Stretch marks are normal and common for every shape, size, and gender. Yet people, particularly women, are still taught that stretch marks are flaws or marks of failure and encouraged to cover them up. But there’s another approach to the lines on the rise: celebrating them. Stretch marks are simply lines on skin that develop when skin stretches — whether because of a growth spurt, weight gain, or pregnancy — and elastic fibers under the skin weaken or break.
After actors at the Golden Globes committed to raising awareness about sexual misconduct and inequality – including wearing Time's Up pins on their somber outfits – the entertainment industry is again reeling from new allegations. In the last week alone, Aziz Ansari, James Franco and showrunner Dan Harmon, among others, have all faced allegations that have expanded the boundaries of what the #MeToo movement can be.
The last week of December provides a special kind of torture for many of us. Hannukah and Christmas are over, but it’s not time to go back to real life just yet. There’s one more so-called “holiday” ahead, just waiting to be a disappointment to perennially hopeful revelers. I’m talking, of course, about New Year’s Eve. How can one change in the calendar inspire so much dread?
Muck Rack makes it simple to find people, tweets, or articles that mention any name, keyword, company, hashtag etc. We've compiled this guide to help you make the most of your search.
Selecting a term
Start searching tweets, articles from media outlets, articles mentioned in tweets, journalists'
names, titles and bios with some suggested searches:
Companies or Topics (e.g. iPhone, Microsoft)
Phrases (e.g. "cloud computing") — use quotes to keep the terms together
Twitter handles (e.g. @username) — returns those who have mentioned or replied to
Names (e.g. "David Pogue")
Hashtags (e.g. #sxsw, #london2012)
Bio details (e.g. vegan, Olympics, father)
Muck Rack's Advanced Search allows for many boolean operators.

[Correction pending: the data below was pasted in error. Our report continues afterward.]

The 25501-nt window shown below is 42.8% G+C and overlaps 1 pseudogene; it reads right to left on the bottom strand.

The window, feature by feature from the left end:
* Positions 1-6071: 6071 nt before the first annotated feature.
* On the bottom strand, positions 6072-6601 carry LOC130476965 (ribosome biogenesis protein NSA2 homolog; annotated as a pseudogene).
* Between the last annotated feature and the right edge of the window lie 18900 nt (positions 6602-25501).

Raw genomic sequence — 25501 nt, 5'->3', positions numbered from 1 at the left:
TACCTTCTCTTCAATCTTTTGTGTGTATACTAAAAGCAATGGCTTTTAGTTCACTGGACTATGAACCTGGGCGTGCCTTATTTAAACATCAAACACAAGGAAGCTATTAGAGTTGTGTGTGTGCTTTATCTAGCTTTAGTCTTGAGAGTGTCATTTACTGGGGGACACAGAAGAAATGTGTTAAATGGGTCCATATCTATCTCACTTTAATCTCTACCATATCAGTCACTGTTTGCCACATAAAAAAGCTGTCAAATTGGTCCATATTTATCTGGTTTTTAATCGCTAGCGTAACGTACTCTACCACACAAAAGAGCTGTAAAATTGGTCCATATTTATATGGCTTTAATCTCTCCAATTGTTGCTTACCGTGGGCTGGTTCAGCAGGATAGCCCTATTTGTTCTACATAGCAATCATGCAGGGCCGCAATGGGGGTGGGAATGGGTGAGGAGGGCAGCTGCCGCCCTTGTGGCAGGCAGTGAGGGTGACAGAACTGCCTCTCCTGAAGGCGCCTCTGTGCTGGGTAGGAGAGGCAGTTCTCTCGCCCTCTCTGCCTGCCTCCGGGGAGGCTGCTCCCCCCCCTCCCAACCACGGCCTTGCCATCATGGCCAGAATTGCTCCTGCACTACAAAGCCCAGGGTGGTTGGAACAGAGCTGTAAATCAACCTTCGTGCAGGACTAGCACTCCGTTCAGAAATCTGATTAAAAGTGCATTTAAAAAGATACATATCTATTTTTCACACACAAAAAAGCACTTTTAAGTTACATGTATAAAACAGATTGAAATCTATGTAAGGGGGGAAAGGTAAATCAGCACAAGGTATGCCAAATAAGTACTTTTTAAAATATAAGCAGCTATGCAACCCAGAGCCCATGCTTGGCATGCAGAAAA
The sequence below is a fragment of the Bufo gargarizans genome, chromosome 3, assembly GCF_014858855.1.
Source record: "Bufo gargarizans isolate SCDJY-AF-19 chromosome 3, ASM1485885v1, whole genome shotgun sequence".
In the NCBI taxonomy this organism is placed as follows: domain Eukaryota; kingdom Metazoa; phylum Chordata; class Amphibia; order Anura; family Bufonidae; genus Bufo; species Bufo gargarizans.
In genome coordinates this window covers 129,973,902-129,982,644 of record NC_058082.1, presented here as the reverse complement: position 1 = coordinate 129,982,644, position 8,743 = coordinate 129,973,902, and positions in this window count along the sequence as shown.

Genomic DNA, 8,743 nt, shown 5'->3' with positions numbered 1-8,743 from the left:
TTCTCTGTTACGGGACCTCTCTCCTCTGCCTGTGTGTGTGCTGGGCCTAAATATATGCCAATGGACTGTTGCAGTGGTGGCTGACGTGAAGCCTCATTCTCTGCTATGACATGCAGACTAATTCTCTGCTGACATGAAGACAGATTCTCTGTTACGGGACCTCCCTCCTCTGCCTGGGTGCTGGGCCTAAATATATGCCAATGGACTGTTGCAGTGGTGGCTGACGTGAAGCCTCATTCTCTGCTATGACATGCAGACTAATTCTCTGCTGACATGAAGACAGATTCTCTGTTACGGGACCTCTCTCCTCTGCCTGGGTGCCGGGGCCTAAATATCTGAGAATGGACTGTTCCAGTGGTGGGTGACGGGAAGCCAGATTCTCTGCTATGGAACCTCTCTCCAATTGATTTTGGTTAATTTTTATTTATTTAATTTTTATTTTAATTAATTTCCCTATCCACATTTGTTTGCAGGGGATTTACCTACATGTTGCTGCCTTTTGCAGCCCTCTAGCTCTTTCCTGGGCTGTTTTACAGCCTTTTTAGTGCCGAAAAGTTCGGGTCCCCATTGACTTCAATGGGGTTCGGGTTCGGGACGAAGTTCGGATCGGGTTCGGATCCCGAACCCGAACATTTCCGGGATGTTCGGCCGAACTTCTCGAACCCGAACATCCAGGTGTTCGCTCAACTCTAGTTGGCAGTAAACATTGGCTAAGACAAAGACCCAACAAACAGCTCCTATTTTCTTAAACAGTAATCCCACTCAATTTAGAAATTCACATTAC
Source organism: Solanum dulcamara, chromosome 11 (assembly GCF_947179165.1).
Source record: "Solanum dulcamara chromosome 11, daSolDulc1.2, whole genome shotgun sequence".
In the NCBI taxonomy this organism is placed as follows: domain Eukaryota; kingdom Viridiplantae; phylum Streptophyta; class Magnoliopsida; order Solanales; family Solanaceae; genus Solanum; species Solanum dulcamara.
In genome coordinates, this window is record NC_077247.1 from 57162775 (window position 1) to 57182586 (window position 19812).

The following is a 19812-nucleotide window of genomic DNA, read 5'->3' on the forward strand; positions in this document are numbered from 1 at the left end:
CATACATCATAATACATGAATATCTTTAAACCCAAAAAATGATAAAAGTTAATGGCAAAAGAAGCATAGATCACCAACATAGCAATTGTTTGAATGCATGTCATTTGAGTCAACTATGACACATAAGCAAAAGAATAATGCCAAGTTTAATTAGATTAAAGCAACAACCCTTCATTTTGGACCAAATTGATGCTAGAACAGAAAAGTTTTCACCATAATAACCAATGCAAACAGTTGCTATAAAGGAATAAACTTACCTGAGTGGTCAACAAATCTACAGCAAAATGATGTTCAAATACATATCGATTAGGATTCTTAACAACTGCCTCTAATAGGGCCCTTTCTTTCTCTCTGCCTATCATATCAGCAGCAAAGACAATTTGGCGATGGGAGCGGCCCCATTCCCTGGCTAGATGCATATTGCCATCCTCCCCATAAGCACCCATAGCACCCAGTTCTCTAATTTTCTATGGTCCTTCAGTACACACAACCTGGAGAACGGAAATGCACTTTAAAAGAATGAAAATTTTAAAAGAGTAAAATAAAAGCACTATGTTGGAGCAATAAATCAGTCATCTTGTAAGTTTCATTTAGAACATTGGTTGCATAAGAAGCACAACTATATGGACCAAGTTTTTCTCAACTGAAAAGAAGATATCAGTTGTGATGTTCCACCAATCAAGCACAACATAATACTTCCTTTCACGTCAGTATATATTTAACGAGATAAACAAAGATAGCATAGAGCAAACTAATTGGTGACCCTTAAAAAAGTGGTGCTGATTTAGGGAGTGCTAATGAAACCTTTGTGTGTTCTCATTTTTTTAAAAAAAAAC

Find results that mention multiple specified terms, use AND or
+. For example, ensure each result contains both Elon Musk and Mark Zuckerberg by
searching Musk AND Zuckerberg or Musk + Zuckerberg.
Use the operators OR or , to broaden your search when you'd like either of
multiple terms to appear in results. (This is the default behavior of our search when no operators
are used). For example, results will contain either cake or cookie by searching cake OR cookie or cake,cookie
Use NOT or - to subtract results from your search. For
example, searching Disney will yield results about the Walt Disney Company as well as Walt Disney
World Resort. To exclude mentions of Disney World, search for Disney -World or Disney
When using one of these operators with a phrase, enclose it in quotation marks. For example, you can
find results about smartphones excluding Apple's iPhone 4S by searching smartphone -"iPhone
Exact case matching or punctuation
If you're searching for a brand name or keyword that relies on specific punctuation marks or capitalization, you can
find results that match your exact query by adding matchcase: before the keyword you're searching for, like matchcase:E*TRADE .
Use parentheses to separate multiple
boolean phrases. For example, to find journalists talking about having fun in Disney World or
Disneyland, search for ("disney world" OR disneyland) AND fun.
An asterisk can be used to search for any variation of a root word truncated by the asterisk. For example, searching for admin* will return results for administrator, administration, administer, administered, etc.
A near operator is an AND operator where you can control the distance between the words. You can vary the distance the near operation uses by adding a forward slash and number (between 0-99) such as strawberries NEAR/10 "whipped cream", which means the strawberries must exist within 10 words of "whipped cream".